If you have a garden or a favorite houseplant, then you probably are always on the lookout for ways to help these plants grow larger and more vibrant. The answer may be simpler than you think: house food or "people" food. Feeding your plants leftovers and common kitchen waste--in moderation and with care, of course--can be the key to having the healthiest, happiest plants on the block.
Many of our foods contain nutrients that plants need. By making these nutrients available in the soil or via spray, you are basically giving your plant a "daily vitamin" or a plant power smoothie. In addition, some of these house foods can help your plant fend off natural predators to enjoy a less stressful lifestyle.
Eggshells and coffee grounds are probably the most common types of house food for plants. Epsom salts, while not regularly consumed by humans, are still a form of food and will make many plants very happy. Baking soda is ideal for most garden and window plants, as well. And, of course, do not forget the food that every plant needs: plenty of light. It's not a leftover, but it is vital to your plants' diet. Plants can also benefit from the antioxidants in green tea.
Feeding Your Plants
Most of these household foods can be combined with water to administer them to your plants. You may wish to let eggshells and coffee grounds sit in a gallon jug of water for a week or so, then water your plants with the mixture. A popular Epsom salts recipe is a tablespoon of Epsom salts, a teaspoon of baking soda and a teaspoon of salt in a gallon of water. This will help keep your plants healthy and strong. You can also crush most of these items, then work them into the soil and water thoroughly, much as if you were fertilizing with the house foods.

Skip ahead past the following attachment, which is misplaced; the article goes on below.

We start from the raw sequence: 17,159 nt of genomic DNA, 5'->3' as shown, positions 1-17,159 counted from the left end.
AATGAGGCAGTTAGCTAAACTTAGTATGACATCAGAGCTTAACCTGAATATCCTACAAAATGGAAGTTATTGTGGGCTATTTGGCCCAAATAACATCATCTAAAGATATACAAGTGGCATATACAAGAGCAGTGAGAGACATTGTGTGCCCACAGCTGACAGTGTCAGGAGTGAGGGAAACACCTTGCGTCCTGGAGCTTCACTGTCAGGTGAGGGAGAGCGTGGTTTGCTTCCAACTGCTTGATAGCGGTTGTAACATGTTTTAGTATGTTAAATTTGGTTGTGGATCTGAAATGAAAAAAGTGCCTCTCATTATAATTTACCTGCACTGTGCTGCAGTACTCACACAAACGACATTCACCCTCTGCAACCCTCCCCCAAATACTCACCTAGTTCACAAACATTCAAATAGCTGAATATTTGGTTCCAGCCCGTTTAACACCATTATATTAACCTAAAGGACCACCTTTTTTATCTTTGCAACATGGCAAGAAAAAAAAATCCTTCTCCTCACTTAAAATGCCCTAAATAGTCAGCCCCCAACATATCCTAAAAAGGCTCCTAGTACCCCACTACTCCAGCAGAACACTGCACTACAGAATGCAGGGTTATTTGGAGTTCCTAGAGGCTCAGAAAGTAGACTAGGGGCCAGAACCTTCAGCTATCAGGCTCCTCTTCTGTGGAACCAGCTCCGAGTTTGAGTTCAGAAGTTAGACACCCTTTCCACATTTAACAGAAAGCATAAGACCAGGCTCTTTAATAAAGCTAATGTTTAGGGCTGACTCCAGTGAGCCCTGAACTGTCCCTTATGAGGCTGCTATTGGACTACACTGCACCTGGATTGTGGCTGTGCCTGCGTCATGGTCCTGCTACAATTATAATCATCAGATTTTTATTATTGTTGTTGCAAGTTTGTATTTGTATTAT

In most cases, you should start to see the effects of your plants' new diet within a few weeks. However, if you start the diet in winter, then it may take longer since many plants go dormant or, even if they do not completely die down for the winter, at least slow in growth. In this case, you may need to wait for spring to see the real results of your work.
Not all plants like all house food. For example, ferns like salt, but they can accumulate too much in their leaves. Watch your plants when you start their new diet to make sure that they do not start wilting or fading. Nearly all plants will respond well to the eggs, which will raise the nitrogen in the soil, and the green tea.